Winter Park Highlands Association
Honorary Associate Classification (Updated)
Participation in WPHA is open to property owners outside of the Highlands upon donation of an amount equal to annual WPHA dues for developed lots (regardless of whether the Honorary Associate's property is developed or undeveloped). Honorary Associates will not have voting rights or be entitled to sit on the board, and pursuant to a ruling from the Grand County Planner stemming from a complaint from a Highland's resident, Honorary Associates will not be able to participate in WPHA's trash and recycling program; but otherwise they will enjoy all other benefits of membership. See our Contact Us page for a printable hard copy application and our Dues and Donations page for an autofill application form that you can use with PayPal for payment of dues.
Prevention of Environmental Blight
By Resolution No. 2000-5-1, Grand County adopted Ordinance No. 6 For The Prevention of Environmental Blight. The full text of the ordinance is available at Ordinance No. 6. Check it out to see how it might affect you.
Another Insect Threat--The Pine Needle Scale
WINTER PARK —In the aftermath of the bark beetle epidemic, Grand County’s lodgepole pines are seeing an uptick in attacks from another pest.
The pine needle scale is a small insect that latches onto needles and feeds on sap. The bugs cause pines to appear faded or yellow. Like the mountain pine beetle, the pine needle scales are native to area forests. Foresters always see some amount of pine needle scale in the area. Populations are usually kept in check by natural predators and cold weather.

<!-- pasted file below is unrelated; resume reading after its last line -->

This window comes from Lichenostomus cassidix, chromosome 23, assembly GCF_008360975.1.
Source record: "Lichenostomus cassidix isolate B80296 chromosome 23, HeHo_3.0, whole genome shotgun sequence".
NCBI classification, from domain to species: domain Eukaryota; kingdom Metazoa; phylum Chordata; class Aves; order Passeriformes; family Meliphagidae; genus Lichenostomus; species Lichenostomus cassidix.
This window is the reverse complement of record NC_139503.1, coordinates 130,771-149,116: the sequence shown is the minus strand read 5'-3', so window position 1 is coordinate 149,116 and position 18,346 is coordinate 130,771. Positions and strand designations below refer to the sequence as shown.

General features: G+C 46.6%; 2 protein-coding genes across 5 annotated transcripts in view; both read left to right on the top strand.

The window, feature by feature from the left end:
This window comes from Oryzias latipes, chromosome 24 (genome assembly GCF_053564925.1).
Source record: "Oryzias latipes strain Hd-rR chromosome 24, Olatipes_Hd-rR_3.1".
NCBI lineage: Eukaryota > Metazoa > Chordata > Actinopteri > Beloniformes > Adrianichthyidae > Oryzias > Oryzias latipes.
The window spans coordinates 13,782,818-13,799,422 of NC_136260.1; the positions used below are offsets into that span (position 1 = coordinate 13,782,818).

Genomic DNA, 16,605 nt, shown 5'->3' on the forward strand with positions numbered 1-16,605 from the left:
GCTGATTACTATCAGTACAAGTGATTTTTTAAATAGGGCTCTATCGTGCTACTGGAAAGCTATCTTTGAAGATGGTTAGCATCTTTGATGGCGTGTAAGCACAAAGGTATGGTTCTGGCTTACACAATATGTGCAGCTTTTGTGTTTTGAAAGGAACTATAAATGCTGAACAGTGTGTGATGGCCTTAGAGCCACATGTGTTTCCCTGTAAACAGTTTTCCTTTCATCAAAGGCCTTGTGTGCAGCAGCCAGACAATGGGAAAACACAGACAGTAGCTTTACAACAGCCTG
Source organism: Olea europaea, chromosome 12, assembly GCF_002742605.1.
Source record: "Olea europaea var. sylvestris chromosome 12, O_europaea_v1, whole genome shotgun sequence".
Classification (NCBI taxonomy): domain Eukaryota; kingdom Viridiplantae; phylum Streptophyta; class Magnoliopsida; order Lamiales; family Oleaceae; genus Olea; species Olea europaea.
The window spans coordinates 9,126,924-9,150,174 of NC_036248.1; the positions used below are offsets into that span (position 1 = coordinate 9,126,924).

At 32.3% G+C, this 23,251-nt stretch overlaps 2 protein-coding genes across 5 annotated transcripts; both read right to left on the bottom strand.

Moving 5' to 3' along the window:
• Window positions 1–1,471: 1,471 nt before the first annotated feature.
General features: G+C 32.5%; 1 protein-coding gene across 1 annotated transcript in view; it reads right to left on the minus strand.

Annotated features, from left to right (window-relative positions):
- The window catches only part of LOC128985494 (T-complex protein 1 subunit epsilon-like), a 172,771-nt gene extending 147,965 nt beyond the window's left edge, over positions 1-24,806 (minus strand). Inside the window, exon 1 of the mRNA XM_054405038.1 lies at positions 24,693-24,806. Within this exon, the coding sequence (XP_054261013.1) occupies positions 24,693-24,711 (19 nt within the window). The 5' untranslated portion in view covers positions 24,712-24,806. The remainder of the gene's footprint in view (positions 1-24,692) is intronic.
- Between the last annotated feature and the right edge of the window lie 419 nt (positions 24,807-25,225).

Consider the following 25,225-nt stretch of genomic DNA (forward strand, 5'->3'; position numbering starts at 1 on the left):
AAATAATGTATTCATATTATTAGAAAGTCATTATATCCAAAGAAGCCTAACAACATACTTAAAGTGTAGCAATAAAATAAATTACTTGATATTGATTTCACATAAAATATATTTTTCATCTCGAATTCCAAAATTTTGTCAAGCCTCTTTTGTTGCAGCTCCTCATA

“We’ve been seeing (populations) grow for the last three years, but this year we saw a huge influx,” said Ryan McNertney, assistant district forester for the Colorado State Forest Service Granby District. “They’re showing up on a landscape scale as opposed to neighborhoods or a person’s lot.”
According to McNertney, the insects are hitting all sizes of lodgepole, mostly around Fraser and areas east of the YMCA of the Rockies.
“I don’t have a good answer for why. We’ve been trying to figure that out, but we don’t know,” McNertney said. “It could be drought stress or any number of factors.”
There’s no cost-effective way of treating trees, but early on or with small attacks, McNertney said trees with an afflicted branch or two can be pruned. A press release issued by the Colorado State Forest Service noted pine needle scale usually does not cause tree mortality, and large outbreaks of the bugs are rare in the state. A deep winter freeze could help drop populations locally.
“That’s normally how it’s kept in check,” McNertney said.
[SkyHi Daily News, September 6, 2013]
Refresher on Driving in the Mountains
Sometimes we all need a little reminder about the rules of the road. Colorado has adopted specific rules that relate to driving on narrow roads in the mountains, such as the roads in Winter Park Highlands. Specifically, on narrow hilly roads the uphill driver has the right of way--the downhill driver must yield to the uphill driver. Take note of the new sign recently installed by the Grand County Road and Bridge Department on CR 858.